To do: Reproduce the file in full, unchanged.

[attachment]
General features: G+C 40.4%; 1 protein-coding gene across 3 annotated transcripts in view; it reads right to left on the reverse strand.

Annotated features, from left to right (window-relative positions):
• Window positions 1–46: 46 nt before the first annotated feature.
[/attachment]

General features: G+C 40.4%; 1 protein-coding gene across 3 annotated transcripts in view; it reads right to left on the reverse strand.

Annotated features, from left to right (window-relative positions):
• Window positions 1–46: 46 nt before the first annotated feature.